- Applications: The applications included in this text demonstrate the utility of discrete mathematics in the solution of real-world problems. This text includes applications to a wide variety of areas, including computer science, data networking, psychology, chemistry, engineering, linguistics, biology, business, and the Internet.
- Exercises: There are over 3000 exercises in the text. There is an ample supply of straightforward exercises that develop basic skills, a large number of intermediate exercises, and many challenging exercises. Exercises are stated clearly and unambiguously, and all are carefully graded for level of difficulty. Exercises sets contain special discussions, with exercises, that develop new concepts not covered in the text, permitting students to discover new ideas through their own work. Supplementary exercises follow each chapter and provide a rich and varied set of additional exercises. These exercises are generally more difficult than those in the section exercise sets and integrate different topics more effectively.
- Computer Projects: Each chapter is followed by a set of computer projects. These computer projects tie together what students may have learned in computing and in discrete mathematics. Computer projects that are more difficult than average, from both a mathematical and a programming point of view, are marked with a star, and those that are extremely challenging are marked with two stars.
- Computations and Explorations: A set of computations and explorations is included at the conclusion of each chapter. These exercises are designed to be completed using existing software tools, such as programs that students or instructors have written or mathematical computation packages such as MAPLE or Mathematica.
- Writing Projects: Each chapter is followed by a set of writing projects. To do these projects students need to consult the mathematical literature. Some of these projects are historical in nature and may involve looking up original sources. Others are designed to serve as gateways to new topics and ideas. All are designed to expose students to ideas not covered in depth in the text.
- Historical Information: The background of many topics is succinctly described in the text. Brief biographies of more than 55 mathematicians and computer scientists are included as footnotes. These biographies include information about the lives, careers, and accomplishments of these important contributors to discrete mathematics. In addition, numerous historical footnotes are included that supplement the historical information in the main body of the text.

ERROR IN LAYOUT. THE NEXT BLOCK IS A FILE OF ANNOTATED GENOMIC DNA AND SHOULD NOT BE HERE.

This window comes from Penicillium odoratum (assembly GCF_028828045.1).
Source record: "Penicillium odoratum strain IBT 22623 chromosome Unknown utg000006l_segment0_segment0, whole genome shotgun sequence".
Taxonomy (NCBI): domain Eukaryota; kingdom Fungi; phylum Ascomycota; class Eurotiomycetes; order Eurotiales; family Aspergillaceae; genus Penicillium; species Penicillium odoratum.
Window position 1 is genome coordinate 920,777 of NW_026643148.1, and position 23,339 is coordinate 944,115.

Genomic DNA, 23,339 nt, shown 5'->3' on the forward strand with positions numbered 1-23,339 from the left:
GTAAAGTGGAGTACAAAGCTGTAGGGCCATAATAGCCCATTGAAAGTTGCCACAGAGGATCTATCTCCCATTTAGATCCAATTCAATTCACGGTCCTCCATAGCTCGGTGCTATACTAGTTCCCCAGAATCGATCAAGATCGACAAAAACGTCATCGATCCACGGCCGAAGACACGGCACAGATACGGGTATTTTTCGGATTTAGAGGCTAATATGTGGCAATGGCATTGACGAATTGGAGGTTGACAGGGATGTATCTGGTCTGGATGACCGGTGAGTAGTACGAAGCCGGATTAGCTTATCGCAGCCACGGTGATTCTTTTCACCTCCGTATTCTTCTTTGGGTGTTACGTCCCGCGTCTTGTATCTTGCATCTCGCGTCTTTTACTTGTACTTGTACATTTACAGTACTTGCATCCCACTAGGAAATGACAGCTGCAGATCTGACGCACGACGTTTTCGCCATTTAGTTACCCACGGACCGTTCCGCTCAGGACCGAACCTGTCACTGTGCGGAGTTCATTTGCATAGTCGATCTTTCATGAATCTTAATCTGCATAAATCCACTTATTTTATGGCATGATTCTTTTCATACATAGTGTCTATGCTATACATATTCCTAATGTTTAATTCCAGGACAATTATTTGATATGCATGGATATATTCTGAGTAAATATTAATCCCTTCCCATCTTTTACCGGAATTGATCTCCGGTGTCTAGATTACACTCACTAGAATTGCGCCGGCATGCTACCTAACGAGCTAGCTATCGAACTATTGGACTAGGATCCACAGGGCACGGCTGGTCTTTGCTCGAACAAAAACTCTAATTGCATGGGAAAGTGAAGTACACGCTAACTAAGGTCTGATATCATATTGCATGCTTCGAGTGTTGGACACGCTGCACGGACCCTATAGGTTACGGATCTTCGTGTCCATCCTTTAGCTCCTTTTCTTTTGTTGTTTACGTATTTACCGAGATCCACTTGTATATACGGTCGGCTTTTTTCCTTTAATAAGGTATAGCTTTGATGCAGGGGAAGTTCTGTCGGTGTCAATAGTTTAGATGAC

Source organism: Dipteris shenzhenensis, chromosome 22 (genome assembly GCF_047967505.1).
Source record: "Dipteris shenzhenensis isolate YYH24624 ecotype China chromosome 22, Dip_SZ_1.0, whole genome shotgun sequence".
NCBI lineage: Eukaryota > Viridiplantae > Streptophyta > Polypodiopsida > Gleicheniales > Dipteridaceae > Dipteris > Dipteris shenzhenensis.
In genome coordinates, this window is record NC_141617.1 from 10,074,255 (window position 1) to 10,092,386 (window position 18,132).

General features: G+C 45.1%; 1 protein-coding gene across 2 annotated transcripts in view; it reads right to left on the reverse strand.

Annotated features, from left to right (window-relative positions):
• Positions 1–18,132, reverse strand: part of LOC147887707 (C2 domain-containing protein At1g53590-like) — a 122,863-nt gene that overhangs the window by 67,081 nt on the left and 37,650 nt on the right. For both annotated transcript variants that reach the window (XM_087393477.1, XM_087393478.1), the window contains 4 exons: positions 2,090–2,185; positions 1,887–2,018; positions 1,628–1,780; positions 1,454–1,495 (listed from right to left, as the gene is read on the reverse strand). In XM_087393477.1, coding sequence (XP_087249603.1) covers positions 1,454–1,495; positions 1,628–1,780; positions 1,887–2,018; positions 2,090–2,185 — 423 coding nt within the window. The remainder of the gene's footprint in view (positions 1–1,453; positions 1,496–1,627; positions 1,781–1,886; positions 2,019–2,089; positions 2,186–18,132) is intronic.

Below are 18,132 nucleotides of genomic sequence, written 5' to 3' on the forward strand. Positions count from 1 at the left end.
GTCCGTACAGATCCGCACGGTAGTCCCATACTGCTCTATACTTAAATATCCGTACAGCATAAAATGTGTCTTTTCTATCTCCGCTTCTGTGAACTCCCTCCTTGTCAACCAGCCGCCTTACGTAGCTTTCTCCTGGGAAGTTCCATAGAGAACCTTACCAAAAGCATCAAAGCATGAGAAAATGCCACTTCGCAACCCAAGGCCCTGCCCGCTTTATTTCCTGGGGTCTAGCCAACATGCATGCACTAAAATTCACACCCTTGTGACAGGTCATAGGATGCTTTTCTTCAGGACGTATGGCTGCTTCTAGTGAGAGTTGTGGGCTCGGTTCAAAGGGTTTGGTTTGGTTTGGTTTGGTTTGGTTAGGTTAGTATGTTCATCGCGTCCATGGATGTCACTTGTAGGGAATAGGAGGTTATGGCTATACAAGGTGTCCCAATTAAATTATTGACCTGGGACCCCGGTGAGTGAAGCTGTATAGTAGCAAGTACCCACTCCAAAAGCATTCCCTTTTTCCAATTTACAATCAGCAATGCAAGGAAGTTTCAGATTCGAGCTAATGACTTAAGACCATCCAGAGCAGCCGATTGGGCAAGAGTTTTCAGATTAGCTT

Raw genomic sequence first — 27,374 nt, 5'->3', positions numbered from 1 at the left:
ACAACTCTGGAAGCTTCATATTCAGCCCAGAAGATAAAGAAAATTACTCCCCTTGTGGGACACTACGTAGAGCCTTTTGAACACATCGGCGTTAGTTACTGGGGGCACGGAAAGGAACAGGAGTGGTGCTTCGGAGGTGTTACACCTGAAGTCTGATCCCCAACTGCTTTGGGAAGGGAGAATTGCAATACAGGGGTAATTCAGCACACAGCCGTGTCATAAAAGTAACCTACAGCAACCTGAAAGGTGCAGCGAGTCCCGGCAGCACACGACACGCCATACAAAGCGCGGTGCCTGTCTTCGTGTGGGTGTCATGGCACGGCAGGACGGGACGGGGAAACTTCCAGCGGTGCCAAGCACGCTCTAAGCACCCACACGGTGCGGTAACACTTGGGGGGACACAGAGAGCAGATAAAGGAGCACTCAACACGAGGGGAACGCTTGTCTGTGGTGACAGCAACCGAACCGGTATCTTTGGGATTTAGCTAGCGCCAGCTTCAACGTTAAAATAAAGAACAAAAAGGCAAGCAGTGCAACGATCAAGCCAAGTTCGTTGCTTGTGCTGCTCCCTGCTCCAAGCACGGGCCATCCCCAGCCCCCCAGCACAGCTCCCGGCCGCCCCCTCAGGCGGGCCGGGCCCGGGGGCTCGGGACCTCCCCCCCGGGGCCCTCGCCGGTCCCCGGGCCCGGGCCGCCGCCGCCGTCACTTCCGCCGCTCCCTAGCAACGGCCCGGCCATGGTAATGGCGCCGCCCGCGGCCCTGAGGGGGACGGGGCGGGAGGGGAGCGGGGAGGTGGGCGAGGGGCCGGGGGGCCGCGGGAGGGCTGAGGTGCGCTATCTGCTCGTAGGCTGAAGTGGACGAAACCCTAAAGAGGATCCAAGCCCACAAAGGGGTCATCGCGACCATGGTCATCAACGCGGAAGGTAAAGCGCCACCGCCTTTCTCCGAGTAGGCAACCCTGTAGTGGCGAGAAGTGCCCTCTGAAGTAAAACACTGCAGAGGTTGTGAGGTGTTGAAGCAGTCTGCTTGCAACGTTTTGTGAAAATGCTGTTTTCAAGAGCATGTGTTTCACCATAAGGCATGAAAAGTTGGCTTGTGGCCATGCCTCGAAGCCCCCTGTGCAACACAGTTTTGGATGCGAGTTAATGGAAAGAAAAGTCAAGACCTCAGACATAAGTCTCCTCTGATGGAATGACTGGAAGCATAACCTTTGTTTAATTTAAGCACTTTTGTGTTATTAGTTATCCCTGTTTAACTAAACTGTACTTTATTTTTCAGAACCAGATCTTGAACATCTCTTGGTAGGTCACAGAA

Author Bio

**Rosen, Kenneth H. : AT&T Laboratories **

Table of Contents

Chapter 1: The Foundations: Logic, Sets, and Functions

1.1, Logic

1.2, Propositional Equivalences

1.3, Predicates and Quantifiers

1.4, Nested Quantifiers

1.5, Methods of Proof

1.6, Sets

1.7, Set Operations

1.8, Functions

Chapter 2: The Fundamentals: Algorithms, the Integers, and Matrices

2.1, Algorithms

2.2, The Growth of Functions

2.3, Complexity of Algorithms

2.4, Integers and Algorithms

2.5, Applications of Number Theory

2.6, Matrices

Chapter 3: Mathematical Reasoning, Induction, and Recursion

3.1, Art and Strategy of Proof

3.2, Sequences and Sums

3.3, Mathematical Induction

3.4, Recursive Definitions and Structural Induction

3.5, Recursive Algorithms

3.6, Program Correctness

Chapter 4: Counting

4.1, The Basics of Counting

4.2, The Pigeonhole Principle

4.3, Permutations and Combinations

4.4, Binomial Coefficients

4.5, Generalized Permutations and Combinations

4.6, Generating Permutations and Combinations

Chapter 5: Discrete Probability

5.1, An Introduction to Discrete Probability

5.2, Probability Theory

5.3, Expected Value and Variance

Chapter 6: Advanced Counting Techniques

6.1, Recurrence Relations

6.2, Solving Recurrence Relations

6.3, Divide-and-Conquer Relations

6.4, Generating Functions

6.5, Inclusion-Exclusion

6.6, Applications of Inclusion-Exclusion

Chapter 7: Relations

7.1, Relations and Their Properties

7.2, n-ary Relations and Their Applications

7.3, Representing Relations

7.4, Closures of Relations

7.5, Equivalence Relations

7.6, Partial Orderings

Chapter 8: Graphs

8.1, Introduction to Graphs

8.2, Graph Terminology

8.3, Representing Graphs and Graph Isomorphism

8.4, Connectivity

8.5, Euler and Hamilton Paths

8.6, Shortest Path Problems

8.7, Planar Graphs

8.8, Graph Coloring

Chapter 9: Trees

9.1, Introduction to Trees

9.2, Applications of Trees

9.3, Tree Traversal

9.4, Spanning Trees

9.5, Minimum Spanning Trees

Chapter 10: Boolean Algebra

10.1, Boolean Functions

10.2, Representing Boolean Functions

10.3, Logic Gates

10.4, Minimization of Circuits

Chapter 11: Modeling Computation

11.1, Languages and Grammars

11.2, Finite-State Machines with Output

11.3, Finite-State Machines with No Output

11.4, Language Recognition

11.5, Turing Machines

Appendix.1: Exponential and Logarithmic Functions

Appendix.2: Pseudocode